/ Gove listens to experts

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MG - on 09 Nov 2017
MarkJH - on 09 Nov 2017
In reply to MG:
> A welcome a change of heart

To some extent. I think the balance of evidence suggesting a real-world effect of exposure has shifted quite a bit over the last year or two (and I think that the researchers have done a good job of showing that sub-lethal exposure at realistic levels can negatively affect colonies), but there still hasn't been anything published demonstrating a real ecological effect. It is also worth noting that the two Science papers do not separate exposure due to application on flowering crops vs cereals, which is a crucial distinction for a total ban.

It would be interesting to know if anyone has been collecting data on European Bee populations since the ban in 2013, and whether or not that had substantial effects on colony health.
Post edited at 09:48
James Mann - on 09 Nov 2017
In reply to MG:

It’s a crying shame he didn’t when as Secretary of State for education he irrevocably destroyed our education system through inappropriate performance measures, a backward curriculum and privatisation. A smug, poorly informed dickhead.

James
4
DerwentDiluted - on 09 Nov 2017
In reply to James Mann:

So you are saying that as Sectretary for Education he gets a U, but for environment he gets a... Bee+
krikoman - on 09 Nov 2017
In reply to DerwentDiluted:

> So you are saying that as Sectretary for Education he gets a U, but for environment he gets a... Bee+

I think he was suggesting Michael Gove is a C
3
john arran - on 09 Nov 2017
In reply to krikoman:

> I think he was suggesting Michael Gove is a C

... and merits an FU
1
neilh - on 09 Nov 2017
In reply to
From memory he was rated highly as a minister for justice as well.

Goves problem is his demeanour, it does not sit well with most people.
krikoman - on 09 Nov 2017
In reply to neilh:

> Goves problem is his demeanour, it does not sit well with most people.

Yes, that's it, his demeanour, and the fact he's a two faced, back/ (front)-stabbing bastard.
1
oldie - on 09 Nov 2017
In reply to krikoman:
> Yes, that's it, his demeanour, and the fact he's a two faced, back/ (front)-stabbing bastard. <

He's known to be a fan of Game of Thrones with its Machiavellian treachery etc. Possibly he's been learning from it, or maybe he doesn't need to.
1
Dave Garnett - on 09 Nov 2017
In reply to oldie:

> He's known to be a fan of Game of Thrones with its Machiavellian treachery etc. Possibly he's been learning from it, or maybe he doesn't need to.

He should check whether Theresa May has a feisty little sister.
Ramblin dave - on 09 Nov 2017
In reply to neilh:

> In reply to

> From memory he was rated highly as a minister for justice as well.

Yes - I think he was generally respected for listening to, erm, experts, and doing sensible, evidence-based stuff with a focus on reducing re-offending. His big problem at Education, as far as I can tell, was that he went in with a strong idea that he knew better than anyone else what would be for the best, ignored any evidence to the contrary, and made a spectacular hash of things as a result.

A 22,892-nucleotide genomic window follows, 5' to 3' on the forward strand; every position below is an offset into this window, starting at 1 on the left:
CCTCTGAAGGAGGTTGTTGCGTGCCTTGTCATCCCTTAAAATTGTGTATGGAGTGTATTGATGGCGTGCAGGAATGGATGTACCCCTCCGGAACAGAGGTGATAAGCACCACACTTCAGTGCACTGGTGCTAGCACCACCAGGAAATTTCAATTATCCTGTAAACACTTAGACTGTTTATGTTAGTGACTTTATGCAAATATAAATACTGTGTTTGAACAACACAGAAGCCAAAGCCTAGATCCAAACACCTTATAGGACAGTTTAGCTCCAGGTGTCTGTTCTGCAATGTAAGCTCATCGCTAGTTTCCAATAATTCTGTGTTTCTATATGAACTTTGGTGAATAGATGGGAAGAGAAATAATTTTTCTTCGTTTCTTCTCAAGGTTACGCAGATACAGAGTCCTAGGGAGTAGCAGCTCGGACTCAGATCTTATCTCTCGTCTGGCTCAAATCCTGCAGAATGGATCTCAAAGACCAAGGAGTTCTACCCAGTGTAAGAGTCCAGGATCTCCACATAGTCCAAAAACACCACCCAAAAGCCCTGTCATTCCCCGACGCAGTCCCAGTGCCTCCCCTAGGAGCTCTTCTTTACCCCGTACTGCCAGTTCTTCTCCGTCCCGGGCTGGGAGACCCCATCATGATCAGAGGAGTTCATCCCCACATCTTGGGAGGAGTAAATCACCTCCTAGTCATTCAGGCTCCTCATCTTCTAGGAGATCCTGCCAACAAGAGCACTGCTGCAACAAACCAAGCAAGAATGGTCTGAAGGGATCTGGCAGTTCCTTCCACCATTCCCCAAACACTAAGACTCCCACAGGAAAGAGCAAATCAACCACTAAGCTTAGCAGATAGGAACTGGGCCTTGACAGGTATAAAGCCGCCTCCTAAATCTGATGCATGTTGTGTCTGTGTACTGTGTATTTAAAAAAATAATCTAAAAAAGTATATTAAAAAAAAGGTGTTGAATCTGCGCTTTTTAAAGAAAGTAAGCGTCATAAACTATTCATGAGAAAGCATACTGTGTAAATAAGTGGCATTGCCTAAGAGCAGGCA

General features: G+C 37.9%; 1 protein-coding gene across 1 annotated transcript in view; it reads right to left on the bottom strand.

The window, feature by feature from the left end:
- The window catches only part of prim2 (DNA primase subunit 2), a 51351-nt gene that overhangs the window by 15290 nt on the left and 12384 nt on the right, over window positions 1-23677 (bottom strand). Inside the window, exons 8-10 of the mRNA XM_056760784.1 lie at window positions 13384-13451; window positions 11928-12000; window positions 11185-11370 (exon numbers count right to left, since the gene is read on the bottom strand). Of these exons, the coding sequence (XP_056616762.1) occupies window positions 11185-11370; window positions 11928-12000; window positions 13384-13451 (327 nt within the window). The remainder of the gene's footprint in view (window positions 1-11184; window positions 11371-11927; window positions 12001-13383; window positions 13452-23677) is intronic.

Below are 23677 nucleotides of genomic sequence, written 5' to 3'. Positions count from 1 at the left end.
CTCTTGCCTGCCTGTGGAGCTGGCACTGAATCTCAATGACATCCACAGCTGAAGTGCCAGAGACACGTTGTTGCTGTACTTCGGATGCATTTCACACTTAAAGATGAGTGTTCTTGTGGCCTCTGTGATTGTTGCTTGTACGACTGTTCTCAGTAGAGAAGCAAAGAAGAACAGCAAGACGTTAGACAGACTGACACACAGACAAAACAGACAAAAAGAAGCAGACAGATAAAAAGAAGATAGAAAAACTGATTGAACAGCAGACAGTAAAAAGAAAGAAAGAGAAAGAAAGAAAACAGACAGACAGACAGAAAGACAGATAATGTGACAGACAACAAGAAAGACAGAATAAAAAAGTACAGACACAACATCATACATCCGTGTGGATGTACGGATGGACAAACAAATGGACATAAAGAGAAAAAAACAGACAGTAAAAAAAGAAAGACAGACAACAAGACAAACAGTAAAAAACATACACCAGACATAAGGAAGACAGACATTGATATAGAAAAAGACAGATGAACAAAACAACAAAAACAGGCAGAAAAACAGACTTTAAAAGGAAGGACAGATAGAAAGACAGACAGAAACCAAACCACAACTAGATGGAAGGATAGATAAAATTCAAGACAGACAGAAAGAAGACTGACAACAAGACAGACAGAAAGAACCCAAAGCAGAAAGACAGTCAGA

Also, it's always worth reposting:
https://www.theguardian.com/lifeandstyle/cartoon/2012/mar/16/1

> Goves problem is his demeanour, it does not sit well with most people.

Yeah that and the pound-shop Iago routine, as noted above.
1
galpinos on 09 Nov 2017
In reply to neilh:

> In reply to

> From memory he was rated highly as a minister for justice as well.

> Goves problem is his demeanour, it does not sit well with most people.

He is a conviction politician. He does, very much, what he thinks is right and he gets things done. If you agree with what he's doing, you'll think he's great, if you disagree........

With education, his views contradicted many of the views held within the profession but with justice, his views coincided with the profession, hence the differing opinions.

I think the Brexit voting farmers are going to be in for a tough time when he rips up the subsidies they thought would role over from the CAP........
galpinos on 09 Nov 2017
In reply to Ramblin dave:

> Also, it's always worth reposting:


My favourite political cartoon.

> Yeah that and the pound-shop Iago routine, as noted above.

I still can't decide whether it wasn't done in collusion with BJ. BJ decides it's not the right time and Gove (who would neer win a leadership contest) agrees to fall on his sword by pretending to stab him in the back with an eye on a big role when BJ does get in.

neilh - on 09 Nov 2017
In reply to galpinos:

Are not all politicians conviction based anyway?Its part of the job so to speak.

Disagreeing with teachers is like reforming the nhs...no matter what you lose in the end.
1
galpinos on 09 Nov 2017
In reply to neilh:

> Are not all politicians conviction based anyway?Its part of the job so to speak.

I wouldn't class, say BJ as a conviction politician, he will do whatever is required to improve his own position/career. Gove does what he thinks is best for education/justice/agriculture, it just depends on whether you agree as to whether he's right or not.

> Disagreeing with teachers is like reforming the nhs...no matter what you lose in the end.

I agree to a point, however there are few whole would defend his time as education secretary, regardless of political hue.....

RomTheBear on 09 Nov 2017
In reply to galpinos:
> I think the Brexit voting farmers are going to be in for a tough time when he rips up the subsidies they thought would role over from the CAP........

Well he wants to scrap tarrifs on imported agricultural products to make them cheaper.

I happen to think that for the overall economy, given the right circumstances, it’s not a bad idea, but it will wipe out many farms. Not sure this is what the farmers wanted when they put their brexit vote in the ballot box...
Post edited at 16:16

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